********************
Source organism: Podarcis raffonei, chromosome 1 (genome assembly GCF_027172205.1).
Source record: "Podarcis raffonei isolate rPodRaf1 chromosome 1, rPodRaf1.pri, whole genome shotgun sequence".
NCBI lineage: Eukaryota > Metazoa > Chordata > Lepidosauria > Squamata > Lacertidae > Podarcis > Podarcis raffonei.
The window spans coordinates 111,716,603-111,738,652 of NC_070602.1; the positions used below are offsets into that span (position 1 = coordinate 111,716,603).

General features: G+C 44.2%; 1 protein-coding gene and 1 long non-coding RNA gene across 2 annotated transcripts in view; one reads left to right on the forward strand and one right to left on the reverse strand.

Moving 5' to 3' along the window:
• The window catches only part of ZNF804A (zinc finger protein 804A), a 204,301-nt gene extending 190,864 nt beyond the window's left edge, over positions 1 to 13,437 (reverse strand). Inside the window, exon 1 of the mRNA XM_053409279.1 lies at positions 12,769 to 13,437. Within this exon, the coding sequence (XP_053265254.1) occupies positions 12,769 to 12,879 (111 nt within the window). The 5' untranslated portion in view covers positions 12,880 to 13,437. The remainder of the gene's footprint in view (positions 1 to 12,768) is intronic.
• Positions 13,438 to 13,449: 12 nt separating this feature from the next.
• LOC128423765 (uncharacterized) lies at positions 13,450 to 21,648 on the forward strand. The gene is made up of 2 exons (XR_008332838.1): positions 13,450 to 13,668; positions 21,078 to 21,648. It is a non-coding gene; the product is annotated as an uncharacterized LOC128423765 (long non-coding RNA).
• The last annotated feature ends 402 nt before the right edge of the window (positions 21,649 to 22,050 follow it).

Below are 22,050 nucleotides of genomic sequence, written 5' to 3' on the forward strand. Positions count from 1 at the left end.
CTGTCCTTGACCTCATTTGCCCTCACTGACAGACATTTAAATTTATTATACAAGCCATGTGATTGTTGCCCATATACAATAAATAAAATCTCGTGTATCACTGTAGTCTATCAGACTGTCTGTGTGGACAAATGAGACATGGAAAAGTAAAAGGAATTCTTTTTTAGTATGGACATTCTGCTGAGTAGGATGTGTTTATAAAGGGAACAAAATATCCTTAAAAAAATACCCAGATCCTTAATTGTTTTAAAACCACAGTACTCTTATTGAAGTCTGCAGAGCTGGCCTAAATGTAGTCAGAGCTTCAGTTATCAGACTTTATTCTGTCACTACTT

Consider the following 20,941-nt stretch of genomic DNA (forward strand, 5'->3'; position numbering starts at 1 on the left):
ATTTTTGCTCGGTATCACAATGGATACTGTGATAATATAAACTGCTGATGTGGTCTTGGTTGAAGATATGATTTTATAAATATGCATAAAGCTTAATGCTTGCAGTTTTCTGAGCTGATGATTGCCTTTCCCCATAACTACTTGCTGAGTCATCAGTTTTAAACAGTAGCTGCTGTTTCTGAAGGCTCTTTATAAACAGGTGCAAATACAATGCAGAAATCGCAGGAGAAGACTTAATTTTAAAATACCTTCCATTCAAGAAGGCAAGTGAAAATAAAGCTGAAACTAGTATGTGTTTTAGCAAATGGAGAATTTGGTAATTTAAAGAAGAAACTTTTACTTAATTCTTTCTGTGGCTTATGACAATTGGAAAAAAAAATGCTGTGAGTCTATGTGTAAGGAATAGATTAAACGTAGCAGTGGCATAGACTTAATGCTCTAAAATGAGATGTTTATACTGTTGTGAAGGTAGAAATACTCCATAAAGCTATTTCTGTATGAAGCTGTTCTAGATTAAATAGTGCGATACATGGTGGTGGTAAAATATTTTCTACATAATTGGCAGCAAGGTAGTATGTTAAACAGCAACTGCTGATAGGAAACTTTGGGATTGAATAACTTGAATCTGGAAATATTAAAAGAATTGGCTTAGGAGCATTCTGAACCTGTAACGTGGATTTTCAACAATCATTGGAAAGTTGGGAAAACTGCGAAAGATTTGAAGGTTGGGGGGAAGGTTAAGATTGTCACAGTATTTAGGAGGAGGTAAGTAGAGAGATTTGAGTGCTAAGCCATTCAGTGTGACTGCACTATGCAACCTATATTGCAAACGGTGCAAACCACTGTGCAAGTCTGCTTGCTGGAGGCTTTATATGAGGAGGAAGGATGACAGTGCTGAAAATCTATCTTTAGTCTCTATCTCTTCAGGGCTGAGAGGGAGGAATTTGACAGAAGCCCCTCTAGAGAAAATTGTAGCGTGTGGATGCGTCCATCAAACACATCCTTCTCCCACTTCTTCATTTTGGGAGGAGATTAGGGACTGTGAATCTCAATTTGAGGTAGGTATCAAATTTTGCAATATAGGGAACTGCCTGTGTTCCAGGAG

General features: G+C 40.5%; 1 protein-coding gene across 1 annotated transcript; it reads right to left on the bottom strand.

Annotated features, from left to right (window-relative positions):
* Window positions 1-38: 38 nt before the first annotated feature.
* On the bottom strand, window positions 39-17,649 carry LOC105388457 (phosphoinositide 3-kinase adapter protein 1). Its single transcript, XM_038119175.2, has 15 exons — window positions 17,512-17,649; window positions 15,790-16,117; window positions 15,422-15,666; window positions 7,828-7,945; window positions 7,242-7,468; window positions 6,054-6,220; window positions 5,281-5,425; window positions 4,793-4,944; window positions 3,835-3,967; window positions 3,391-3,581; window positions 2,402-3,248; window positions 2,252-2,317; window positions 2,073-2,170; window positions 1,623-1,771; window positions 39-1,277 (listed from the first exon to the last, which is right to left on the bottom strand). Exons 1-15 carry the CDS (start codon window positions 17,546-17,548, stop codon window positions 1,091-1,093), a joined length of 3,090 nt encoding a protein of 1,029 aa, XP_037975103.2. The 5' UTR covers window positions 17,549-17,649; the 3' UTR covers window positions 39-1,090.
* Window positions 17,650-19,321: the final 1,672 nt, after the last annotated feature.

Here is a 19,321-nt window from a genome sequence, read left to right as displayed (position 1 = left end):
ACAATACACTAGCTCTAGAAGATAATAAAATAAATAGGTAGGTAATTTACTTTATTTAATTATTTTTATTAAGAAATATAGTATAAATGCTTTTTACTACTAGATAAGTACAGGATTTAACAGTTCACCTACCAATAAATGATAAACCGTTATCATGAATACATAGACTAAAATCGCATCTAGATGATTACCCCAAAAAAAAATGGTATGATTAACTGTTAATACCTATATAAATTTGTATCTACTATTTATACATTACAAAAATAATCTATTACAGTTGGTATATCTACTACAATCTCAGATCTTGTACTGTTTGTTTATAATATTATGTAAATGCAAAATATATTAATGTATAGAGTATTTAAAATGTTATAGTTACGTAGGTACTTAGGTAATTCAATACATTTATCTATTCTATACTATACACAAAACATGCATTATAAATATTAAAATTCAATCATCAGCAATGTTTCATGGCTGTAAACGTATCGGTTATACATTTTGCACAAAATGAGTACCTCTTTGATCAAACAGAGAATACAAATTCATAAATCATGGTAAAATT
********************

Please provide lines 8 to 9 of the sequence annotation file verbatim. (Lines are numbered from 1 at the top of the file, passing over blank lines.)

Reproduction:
• Positions 13,438 to 13,449: 12 nt separating this feature from the next.
• LOC128423765 (uncharacterized) lies at positions 13,450 to 21,648 on the forward strand. The gene is made up of 2 exons (XR_008332838.1): positions 13,450 to 13,668; positions 21,078 to 21,648. It is a non-coding gene; the product is annotated as an uncharacterized LOC128423765 (long non-coding RNA).